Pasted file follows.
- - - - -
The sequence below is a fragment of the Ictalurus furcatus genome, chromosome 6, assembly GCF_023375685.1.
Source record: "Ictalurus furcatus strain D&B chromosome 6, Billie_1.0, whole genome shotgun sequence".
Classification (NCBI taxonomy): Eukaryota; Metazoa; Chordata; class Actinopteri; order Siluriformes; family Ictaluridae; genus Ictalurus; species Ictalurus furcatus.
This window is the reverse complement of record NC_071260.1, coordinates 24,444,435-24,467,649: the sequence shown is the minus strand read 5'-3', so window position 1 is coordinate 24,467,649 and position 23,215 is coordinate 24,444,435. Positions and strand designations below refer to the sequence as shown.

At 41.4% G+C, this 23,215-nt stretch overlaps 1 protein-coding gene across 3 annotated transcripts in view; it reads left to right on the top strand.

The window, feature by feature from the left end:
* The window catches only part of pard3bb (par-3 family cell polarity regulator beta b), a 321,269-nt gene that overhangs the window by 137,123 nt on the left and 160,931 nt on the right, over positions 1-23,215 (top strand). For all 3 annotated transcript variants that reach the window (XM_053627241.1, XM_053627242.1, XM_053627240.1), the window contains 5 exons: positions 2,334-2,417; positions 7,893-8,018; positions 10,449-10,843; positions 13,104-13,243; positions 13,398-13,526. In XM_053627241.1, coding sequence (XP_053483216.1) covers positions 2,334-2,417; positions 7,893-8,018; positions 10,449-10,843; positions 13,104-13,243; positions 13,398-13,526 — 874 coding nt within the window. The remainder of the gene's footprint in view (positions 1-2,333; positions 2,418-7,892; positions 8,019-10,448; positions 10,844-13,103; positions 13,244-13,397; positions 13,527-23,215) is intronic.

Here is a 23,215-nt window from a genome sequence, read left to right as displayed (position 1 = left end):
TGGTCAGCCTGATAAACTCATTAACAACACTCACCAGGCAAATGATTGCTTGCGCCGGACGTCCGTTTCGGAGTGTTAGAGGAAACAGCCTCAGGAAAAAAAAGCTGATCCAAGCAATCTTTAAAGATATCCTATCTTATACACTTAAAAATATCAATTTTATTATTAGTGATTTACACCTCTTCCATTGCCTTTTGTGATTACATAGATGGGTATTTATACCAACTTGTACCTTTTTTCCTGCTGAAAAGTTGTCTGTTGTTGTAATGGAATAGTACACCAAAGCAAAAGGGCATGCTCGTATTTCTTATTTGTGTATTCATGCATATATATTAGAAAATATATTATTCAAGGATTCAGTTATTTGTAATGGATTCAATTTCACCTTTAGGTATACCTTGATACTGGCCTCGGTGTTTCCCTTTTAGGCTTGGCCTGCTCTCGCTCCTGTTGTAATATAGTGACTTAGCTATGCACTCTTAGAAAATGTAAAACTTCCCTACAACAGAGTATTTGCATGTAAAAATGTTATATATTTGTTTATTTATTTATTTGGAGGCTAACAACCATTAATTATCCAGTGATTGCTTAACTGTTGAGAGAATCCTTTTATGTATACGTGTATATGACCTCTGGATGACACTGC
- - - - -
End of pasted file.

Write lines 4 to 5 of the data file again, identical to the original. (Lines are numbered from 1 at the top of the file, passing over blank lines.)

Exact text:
This window is the reverse complement of record NC_071260.1, coordinates 24,444,435-24,467,649: the sequence shown is the minus strand read 5'-3', so window position 1 is coordinate 24,467,649 and position 23,215 is coordinate 24,444,435. Positions and strand designations below refer to the sequence as shown.

At 41.4% G+C, this 23,215-nt stretch overlaps 1 protein-coding gene across 3 annotated transcripts in view; it reads left to right on the top strand.